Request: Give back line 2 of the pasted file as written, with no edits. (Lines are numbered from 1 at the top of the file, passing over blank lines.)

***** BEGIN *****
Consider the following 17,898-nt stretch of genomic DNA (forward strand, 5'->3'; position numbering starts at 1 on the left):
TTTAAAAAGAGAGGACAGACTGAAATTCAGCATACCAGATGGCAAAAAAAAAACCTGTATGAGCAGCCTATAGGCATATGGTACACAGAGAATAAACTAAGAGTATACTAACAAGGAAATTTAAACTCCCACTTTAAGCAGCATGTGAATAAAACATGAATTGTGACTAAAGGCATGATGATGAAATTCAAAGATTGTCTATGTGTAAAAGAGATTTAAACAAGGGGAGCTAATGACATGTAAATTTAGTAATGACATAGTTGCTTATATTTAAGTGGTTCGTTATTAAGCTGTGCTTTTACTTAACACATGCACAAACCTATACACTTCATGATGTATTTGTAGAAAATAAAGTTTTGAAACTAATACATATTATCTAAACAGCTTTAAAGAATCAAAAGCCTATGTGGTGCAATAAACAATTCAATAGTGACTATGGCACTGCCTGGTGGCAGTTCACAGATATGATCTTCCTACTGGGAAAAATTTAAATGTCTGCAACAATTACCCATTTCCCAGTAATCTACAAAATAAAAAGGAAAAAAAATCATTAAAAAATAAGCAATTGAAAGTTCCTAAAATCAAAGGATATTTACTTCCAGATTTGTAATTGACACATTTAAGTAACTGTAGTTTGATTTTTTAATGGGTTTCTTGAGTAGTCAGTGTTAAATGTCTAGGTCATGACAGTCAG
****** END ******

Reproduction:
TTTAAAAAGAGAGGACAGACTGAAATTCAGCATACCAGATGGCAAAAAAAAAACCTGTATGAGCAGCCTATAGGCATATGGTACACAGAGAATAAACTAAGAGTATACTAACAAGGAAATTTAAACTCCCACTTTAAGCAGCATGTGAATAAAACATGAATTGTGACTAAAGGCATGATGATGAAATTCAAAGATTGTCTATGTGTAAAAGAGATTTAAACAAGGGGAGCTAATGACATGTAAATTTAGTAATGACATAGTTGCTTATATTTAAGTGGTTCGTTATTAAGCTGTGCTTTTACTTAACACATGCACAAACCTATACACTTCATGATGTATTTGTAGAAAATAAAGTTTTGAAACTAATACATATTATCTAAACAGCTTTAAAGAATCAAAAGCCTATGTGGTGCAATAAACAATTCAATAGTGACTATGGCACTGCCTGGTGGCAGTTCACAGATATGATCTTCCTACTGGGAAAAATTTAAATGTCTGCAACAATTACCCATTTCCCAGTAATCTACAAAATAAAAAGGAAAAAAAATCATTAAAAAATAAGCAATTGAAAGTTCCTAAAATCAAAGGATATTTACTTCCAGATTTGTAATTGACACATTTAAGTAACTGTAGTTTGATTTTTTAATGGGTTTCTTGAGTAGTCAGTGTTAAATGTCTAGGTCATGACAGTCAG